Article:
THE Criminal Assets Bureau has scored a triple whammy against former crime boss John Gilligan.
After winning a High Court order preventing the convicted drug trafficker from stopping the bureau from disposing his assets, the bureau was also backed by the Supreme Court.
The court refused to put a stay on the order, and CAB reached a deal to sell off the jewel in Gilligan's property empire, the Jessbrook Equestrian Centre.
Nine potential purchasers took a close look at the centre at Mucklon, near the Kildare-Meath border, after the property was put up for sale in three lots last September.
The bureau has now agreed a sale with a buyer for close to the asking price of €550,000 for the entire property. Contracts to close the sale will be completed early in the new year.
Some of the parties who expressed an interest in Jessbrook were considering turning the property into a stud farm while the Munster Agricultural Society examined the possibility of transferring the assets from there and setting up an equestrian and events centre at their headquarters in Cork.
The bureau had been given permission by the Supreme Court in November last year to dispose of almost 50 acres and a complex that included a 3,500-seat arena, a viewing stand, 44 stables and a four-bedroom apartment after a 16-year battle with lawyers for Gilligan's wife, Geraldine.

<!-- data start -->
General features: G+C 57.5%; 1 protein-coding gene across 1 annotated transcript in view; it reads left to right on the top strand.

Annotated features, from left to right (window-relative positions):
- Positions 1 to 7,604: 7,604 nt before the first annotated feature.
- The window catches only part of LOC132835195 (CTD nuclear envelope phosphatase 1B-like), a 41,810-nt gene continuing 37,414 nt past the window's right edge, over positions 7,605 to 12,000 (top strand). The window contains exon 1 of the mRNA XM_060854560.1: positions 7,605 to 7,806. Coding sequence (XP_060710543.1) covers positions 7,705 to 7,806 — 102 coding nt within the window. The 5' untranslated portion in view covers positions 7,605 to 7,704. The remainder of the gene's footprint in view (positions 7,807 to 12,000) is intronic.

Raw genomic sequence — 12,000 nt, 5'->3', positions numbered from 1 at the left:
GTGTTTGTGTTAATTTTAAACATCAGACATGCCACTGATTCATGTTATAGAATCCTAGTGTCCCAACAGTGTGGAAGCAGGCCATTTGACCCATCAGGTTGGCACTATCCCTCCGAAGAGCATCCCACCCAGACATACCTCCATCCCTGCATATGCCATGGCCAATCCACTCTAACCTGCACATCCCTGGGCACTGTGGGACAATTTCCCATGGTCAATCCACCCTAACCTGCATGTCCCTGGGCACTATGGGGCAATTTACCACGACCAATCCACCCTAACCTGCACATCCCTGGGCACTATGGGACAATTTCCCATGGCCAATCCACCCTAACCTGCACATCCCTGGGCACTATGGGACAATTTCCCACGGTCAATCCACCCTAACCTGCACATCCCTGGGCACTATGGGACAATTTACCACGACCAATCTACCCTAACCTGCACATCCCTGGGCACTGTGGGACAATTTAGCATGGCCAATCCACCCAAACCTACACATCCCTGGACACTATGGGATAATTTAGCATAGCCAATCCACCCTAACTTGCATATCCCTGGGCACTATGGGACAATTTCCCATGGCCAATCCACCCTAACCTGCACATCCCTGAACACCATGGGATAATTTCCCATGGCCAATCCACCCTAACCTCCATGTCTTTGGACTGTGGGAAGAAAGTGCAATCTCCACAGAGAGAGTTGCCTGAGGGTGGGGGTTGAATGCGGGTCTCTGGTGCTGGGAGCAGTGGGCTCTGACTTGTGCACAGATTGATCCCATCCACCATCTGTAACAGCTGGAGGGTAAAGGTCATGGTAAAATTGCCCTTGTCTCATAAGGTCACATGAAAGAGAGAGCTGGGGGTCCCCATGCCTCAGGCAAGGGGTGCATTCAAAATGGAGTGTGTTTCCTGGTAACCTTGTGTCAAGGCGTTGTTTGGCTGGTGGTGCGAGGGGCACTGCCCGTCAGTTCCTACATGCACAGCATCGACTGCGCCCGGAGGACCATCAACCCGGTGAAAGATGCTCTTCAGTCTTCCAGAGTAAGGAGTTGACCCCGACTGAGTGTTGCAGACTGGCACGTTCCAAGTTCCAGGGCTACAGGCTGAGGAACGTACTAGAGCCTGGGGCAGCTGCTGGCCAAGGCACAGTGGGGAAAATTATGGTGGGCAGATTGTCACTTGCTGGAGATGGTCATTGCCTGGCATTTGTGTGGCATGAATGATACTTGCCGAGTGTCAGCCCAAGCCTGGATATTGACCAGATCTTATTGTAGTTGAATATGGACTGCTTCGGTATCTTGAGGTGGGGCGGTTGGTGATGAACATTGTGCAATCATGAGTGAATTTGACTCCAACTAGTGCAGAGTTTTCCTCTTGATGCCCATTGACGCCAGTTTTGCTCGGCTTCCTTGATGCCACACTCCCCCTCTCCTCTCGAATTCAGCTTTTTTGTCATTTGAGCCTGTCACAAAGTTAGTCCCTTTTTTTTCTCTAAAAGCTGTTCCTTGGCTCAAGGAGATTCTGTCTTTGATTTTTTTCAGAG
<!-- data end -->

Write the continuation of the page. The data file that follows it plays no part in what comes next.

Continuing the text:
Before the recession it had been valued at around €5m.
Gilligan was released from Portlaoise's maximum security prison in October after serving 17 years behind bars.
In the High Court yesterday, Mr Justice George Birmingham said the Gilligans had no entitlement to a legal notice, warning prospective purchasers that Jessbrook and other properties were subject to legal dispute.
A constitutional challenge by the Gilligans to the Proceeds of Crime Act, under which the properties were seized, was also struck out by the judge.
The portfolio includes a house at Meadowbrook Court, Maynooth, two houses at Westfield Green and Willsbrook Park in Lucan, another at Corduff Avenue, Blanchardstown, and land at Timahoe east in Clane, Co Kildare.
The judge said the proceedings failed to disclose any reasonable cause of action, were vexatious and ought to be dismissed in accordance with court rules. He was firmly of the view that the case had already been decided elsewhere despite arguments on behalf of the Gilligans that there had been a constitutional challenge to the mechanisms under which the act was being applied to them.
The judge said there was a limit to how often and in how many different ways the same point could be argued.
The judge refused an application by a lawyer for the Gilligans to put a stay on his decision, pending an appeal. He also refused an application for free legal aid for the case.
Gilligan was present in the court for yesterday's judgment.
Later yesterday, the Supreme Court turned down an application by lawyers for the Gilligans to put a stay on the High Court order.